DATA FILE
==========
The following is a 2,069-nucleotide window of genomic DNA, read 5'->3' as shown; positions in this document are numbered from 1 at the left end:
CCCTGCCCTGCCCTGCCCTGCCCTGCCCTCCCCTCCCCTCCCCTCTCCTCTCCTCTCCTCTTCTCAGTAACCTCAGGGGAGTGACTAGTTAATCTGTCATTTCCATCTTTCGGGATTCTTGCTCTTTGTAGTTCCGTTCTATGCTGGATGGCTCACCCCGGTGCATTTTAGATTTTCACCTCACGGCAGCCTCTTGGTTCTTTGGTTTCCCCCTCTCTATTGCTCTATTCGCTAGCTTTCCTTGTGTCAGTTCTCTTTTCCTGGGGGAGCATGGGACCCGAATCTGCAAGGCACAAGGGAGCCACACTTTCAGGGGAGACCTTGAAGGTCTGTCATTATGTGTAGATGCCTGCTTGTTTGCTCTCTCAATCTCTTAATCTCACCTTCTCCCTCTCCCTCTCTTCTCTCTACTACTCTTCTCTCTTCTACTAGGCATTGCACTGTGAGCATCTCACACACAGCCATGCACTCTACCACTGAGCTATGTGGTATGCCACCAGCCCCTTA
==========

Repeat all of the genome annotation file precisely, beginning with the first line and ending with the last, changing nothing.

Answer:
The following is a 2,069-nucleotide window of genomic DNA, read 5'->3' as shown; positions in this document are numbered from 1 at the left end:
CCCTGCCCTGCCCTGCCCTGCCCTGCCCTCCCCTCCCCTCCCCTCTCCTCTCCTCTCCTCTTCTCAGTAACCTCAGGGGAGTGACTAGTTAATCTGTCATTTCCATCTTTCGGGATTCTTGCTCTTTGTAGTTCCGTTCTATGCTGGATGGCTCACCCCGGTGCATTTTAGATTTTCACCTCACGGCAGCCTCTTGGTTCTTTGGTTTCCCCCTCTCTATTGCTCTATTCGCTAGCTTTCCTTGTGTCAGTTCTCTTTTCCTGGGGGAGCATGGGACCCGAATCTGCAAGGCACAAGGGAGCCACACTTTCAGGGGAGACCTTGAAGGTCTGTCATTATGTGTAGATGCCTGCTTGTTTGCTCTCTCAATCTCTTAATCTCACCTTCTCCCTCTCCCTCTCTTCTCTCTACTACTCTTCTCTCTTCTACTAGGCATTGCACTGTGAGCATCTCACACACAGCCATGCACTCTACCACTGAGCTATGTGGTATGCCACCAGCCCCTTA